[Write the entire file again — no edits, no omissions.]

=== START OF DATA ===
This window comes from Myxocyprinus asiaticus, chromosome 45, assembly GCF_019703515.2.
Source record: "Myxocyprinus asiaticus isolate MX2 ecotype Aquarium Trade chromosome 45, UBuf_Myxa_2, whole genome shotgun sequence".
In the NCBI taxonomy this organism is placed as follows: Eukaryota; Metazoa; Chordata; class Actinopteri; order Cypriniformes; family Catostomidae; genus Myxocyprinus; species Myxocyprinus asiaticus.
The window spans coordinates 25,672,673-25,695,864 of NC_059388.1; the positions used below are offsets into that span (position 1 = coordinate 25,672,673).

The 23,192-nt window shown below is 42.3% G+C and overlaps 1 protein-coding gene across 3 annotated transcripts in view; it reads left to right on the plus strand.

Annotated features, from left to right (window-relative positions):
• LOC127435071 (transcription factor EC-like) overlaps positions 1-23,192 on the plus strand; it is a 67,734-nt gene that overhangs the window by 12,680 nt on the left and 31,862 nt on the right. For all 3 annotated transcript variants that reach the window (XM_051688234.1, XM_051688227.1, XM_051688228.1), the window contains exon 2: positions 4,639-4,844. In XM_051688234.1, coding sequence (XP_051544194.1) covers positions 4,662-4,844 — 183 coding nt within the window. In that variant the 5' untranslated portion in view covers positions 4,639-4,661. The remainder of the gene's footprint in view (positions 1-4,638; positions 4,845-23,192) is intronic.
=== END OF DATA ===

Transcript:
This window comes from Myxocyprinus asiaticus, chromosome 45, assembly GCF_019703515.2.
Source record: "Myxocyprinus asiaticus isolate MX2 ecotype Aquarium Trade chromosome 45, UBuf_Myxa_2, whole genome shotgun sequence".
In the NCBI taxonomy this organism is placed as follows: Eukaryota; Metazoa; Chordata; class Actinopteri; order Cypriniformes; family Catostomidae; genus Myxocyprinus; species Myxocyprinus asiaticus.
The window spans coordinates 25,672,673-25,695,864 of NC_059388.1; the positions used below are offsets into that span (position 1 = coordinate 25,672,673).

The 23,192-nt window shown below is 42.3% G+C and overlaps 1 protein-coding gene across 3 annotated transcripts in view; it reads left to right on the plus strand.

Annotated features, from left to right (window-relative positions):
• LOC127435071 (transcription factor EC-like) overlaps positions 1-23,192 on the plus strand; it is a 67,734-nt gene that overhangs the window by 12,680 nt on the left and 31,862 nt on the right. For all 3 annotated transcript variants that reach the window (XM_051688234.1, XM_051688227.1, XM_051688228.1), the window contains exon 2: positions 4,639-4,844. In XM_051688234.1, coding sequence (XP_051544194.1) covers positions 4,662-4,844 — 183 coding nt within the window. In that variant the 5' untranslated portion in view covers positions 4,639-4,661. The remainder of the gene's footprint in view (positions 1-4,638; positions 4,845-23,192) is intronic.